Justice served: Lebanon’s Special Tribunal closes

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Established by Security Council resolution 1757 in 2007, the Special Tribunal’s jurisdiction also extended to other attacks that were judicially determined to be connected to the Beirut attack on 14 February 2005.

The assassination of Mr. Hariri involved explosives equivalent to 2,500 to 3,000 kilograms of dynamite, detonated as his motorcade travelled across downtown Beirut and left behind an 11-metre-wide crater.

Independent tribunal

Inaugurated in 2009, the independent tribunal was based in the outskirts of The Hague in the Netherlands and comprised Lebanese and international judges. It prosecuted suspects using Lebanese law, but was not part of Lebanon’s justice system nor was it a UN tribunal.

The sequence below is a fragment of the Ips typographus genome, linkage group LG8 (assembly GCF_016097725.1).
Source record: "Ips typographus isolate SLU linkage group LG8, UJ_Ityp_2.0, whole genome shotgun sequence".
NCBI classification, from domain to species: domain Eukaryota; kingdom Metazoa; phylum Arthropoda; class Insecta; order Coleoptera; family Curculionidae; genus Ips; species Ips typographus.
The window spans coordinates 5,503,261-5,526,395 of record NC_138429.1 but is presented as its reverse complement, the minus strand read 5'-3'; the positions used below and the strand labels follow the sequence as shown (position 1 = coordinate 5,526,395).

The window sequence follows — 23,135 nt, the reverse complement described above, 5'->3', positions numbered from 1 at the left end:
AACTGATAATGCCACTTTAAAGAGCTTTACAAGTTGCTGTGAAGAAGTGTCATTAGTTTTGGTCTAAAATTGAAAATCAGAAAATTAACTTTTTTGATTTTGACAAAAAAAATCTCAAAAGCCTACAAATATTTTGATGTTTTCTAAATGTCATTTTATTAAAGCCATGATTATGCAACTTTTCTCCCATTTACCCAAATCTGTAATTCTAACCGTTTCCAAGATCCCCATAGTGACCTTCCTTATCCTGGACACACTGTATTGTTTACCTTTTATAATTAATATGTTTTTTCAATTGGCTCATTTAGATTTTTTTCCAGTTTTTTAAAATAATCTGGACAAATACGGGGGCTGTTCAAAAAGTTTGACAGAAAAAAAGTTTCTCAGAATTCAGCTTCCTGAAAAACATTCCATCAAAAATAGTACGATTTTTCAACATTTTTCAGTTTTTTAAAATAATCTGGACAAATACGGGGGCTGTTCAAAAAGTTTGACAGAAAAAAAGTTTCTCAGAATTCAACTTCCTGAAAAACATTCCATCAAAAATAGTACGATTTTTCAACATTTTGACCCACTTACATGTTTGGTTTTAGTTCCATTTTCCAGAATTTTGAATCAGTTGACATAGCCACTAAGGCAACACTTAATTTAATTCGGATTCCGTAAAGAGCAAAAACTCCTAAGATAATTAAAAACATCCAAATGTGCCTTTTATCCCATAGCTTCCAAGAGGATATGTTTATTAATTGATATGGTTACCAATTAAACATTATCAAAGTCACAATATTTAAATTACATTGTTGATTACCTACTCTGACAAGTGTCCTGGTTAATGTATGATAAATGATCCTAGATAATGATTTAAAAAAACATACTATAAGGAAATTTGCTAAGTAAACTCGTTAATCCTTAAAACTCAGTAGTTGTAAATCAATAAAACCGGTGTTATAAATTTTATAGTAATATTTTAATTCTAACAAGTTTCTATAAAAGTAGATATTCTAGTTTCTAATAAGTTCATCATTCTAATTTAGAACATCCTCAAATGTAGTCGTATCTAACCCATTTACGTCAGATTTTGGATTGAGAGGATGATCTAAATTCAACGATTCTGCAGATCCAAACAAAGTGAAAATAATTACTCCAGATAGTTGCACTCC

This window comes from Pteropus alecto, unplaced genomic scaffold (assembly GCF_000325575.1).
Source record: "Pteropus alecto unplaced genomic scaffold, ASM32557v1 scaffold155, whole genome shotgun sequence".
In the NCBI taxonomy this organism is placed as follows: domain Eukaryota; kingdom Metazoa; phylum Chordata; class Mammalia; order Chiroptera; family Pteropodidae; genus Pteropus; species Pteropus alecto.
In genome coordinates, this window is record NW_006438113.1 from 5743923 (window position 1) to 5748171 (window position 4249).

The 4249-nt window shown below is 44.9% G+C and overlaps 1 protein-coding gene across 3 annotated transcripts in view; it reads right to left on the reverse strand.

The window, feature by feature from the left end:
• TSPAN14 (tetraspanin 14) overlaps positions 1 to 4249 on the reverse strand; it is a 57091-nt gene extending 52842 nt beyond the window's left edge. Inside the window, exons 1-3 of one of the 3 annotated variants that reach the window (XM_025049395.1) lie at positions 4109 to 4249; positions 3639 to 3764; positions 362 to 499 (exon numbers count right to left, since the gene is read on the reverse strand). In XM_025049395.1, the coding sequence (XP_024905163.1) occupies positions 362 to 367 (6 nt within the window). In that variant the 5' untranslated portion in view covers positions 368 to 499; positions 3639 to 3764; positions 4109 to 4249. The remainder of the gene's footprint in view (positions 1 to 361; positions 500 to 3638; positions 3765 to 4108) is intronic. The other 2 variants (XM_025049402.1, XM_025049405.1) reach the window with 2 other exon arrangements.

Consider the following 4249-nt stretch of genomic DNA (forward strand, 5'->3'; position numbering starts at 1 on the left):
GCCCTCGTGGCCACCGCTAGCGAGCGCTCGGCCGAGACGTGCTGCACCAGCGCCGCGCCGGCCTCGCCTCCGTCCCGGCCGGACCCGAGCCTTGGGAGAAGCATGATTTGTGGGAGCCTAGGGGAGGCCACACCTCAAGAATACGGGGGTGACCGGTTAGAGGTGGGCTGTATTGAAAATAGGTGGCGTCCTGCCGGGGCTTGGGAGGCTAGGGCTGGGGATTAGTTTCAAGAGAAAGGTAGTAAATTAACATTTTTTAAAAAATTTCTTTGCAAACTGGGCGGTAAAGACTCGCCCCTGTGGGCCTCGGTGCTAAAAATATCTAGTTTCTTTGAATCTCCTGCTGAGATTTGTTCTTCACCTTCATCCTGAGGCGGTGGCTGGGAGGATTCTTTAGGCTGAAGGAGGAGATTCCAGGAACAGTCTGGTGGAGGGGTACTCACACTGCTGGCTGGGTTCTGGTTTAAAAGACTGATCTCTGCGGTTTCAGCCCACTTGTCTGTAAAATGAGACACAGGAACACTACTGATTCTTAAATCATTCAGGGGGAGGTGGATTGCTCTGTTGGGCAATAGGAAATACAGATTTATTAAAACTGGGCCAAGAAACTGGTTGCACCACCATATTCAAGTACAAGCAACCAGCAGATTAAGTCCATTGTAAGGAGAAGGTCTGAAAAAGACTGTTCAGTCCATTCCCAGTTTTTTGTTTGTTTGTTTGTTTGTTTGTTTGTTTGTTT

The Special Tribunal held proceedings in absentia and convicted Salim Jamil Ayyash in connection with the 2005 attack, sentencing him to five concurrent life sentences in 2020. In 2022, the tribunal reversed its initial acquittal of Hassan Habib Merhi and Hussein Hassan Oneissi, finding both guilty.

All three men remain at large.

2,641-page-long judgment

The trial record comprised the evidence of 297 witnesses and 3,135 exhibits, totalling more than 171,000 pages. To promote public access to the 2,641-page-long judgment, a summary was posted on the chamber’s website in Arabic, English and French.

The UN Secretary-General’s thoughts “continue to be with the victims and their families of the attack of 14 February 2005 and the connected attacks” that resulted from it, his spokesperson, Stéphane Dujarric, said in a statement on Saturday night.

“The Secretary-General expresses his deep appreciation for the dedication and hard work of the judges and staff at the Special Tribunal throughout the years and for the support provided by the Government of Lebanon, the Government of the Netherlands as the host State, and the Member State donors,” he said.



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